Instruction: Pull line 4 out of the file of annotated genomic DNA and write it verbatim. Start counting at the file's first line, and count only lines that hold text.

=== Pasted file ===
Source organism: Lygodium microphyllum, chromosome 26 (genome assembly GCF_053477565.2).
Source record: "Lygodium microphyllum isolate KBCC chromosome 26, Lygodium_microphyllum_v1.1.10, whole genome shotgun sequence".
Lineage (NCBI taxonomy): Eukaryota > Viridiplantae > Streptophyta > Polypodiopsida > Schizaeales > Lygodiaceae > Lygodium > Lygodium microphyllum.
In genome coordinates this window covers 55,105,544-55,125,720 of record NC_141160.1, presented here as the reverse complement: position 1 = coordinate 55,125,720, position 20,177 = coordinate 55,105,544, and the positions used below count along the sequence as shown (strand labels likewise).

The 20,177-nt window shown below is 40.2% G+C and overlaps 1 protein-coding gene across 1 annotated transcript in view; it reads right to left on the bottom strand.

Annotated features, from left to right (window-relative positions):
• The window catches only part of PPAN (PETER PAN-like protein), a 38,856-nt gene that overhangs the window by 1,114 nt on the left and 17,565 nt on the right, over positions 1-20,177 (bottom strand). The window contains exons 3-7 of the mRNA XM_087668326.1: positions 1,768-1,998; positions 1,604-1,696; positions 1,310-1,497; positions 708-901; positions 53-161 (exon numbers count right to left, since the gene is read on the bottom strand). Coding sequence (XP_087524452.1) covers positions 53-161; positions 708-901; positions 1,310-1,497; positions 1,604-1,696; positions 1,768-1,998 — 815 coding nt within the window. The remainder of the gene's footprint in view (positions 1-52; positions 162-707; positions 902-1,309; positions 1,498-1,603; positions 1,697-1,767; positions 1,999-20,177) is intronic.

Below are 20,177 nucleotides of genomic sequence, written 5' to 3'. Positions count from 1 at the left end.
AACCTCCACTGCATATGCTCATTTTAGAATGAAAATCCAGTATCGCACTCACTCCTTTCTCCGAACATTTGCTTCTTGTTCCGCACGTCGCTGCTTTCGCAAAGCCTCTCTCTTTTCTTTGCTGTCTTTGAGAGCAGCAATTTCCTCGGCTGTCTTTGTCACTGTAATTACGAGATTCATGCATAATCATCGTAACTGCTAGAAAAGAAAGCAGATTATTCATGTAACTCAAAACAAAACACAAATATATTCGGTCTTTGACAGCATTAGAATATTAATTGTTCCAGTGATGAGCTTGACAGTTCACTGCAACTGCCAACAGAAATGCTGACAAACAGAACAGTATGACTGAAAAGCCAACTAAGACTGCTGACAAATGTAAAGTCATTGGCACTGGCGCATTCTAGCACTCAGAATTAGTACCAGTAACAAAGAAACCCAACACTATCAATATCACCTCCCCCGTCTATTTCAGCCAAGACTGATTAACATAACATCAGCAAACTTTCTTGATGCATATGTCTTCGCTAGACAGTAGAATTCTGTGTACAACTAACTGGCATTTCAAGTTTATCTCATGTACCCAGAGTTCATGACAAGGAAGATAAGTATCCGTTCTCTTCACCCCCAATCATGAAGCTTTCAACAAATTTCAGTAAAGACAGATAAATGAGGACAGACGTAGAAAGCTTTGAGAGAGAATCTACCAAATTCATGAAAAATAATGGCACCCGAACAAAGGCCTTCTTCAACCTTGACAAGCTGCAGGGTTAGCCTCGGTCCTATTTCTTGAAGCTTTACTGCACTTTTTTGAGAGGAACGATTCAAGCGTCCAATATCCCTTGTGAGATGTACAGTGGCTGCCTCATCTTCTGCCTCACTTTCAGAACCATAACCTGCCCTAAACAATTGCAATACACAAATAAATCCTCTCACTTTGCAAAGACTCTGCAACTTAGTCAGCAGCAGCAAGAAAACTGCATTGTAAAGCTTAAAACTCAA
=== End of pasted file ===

In genome coordinates this window covers 55,105,544-55,125,720 of record NC_141160.1, presented here as the reverse complement: position 1 = coordinate 55,125,720, position 20,177 = coordinate 55,105,544, and the positions used below count along the sequence as shown (strand labels likewise).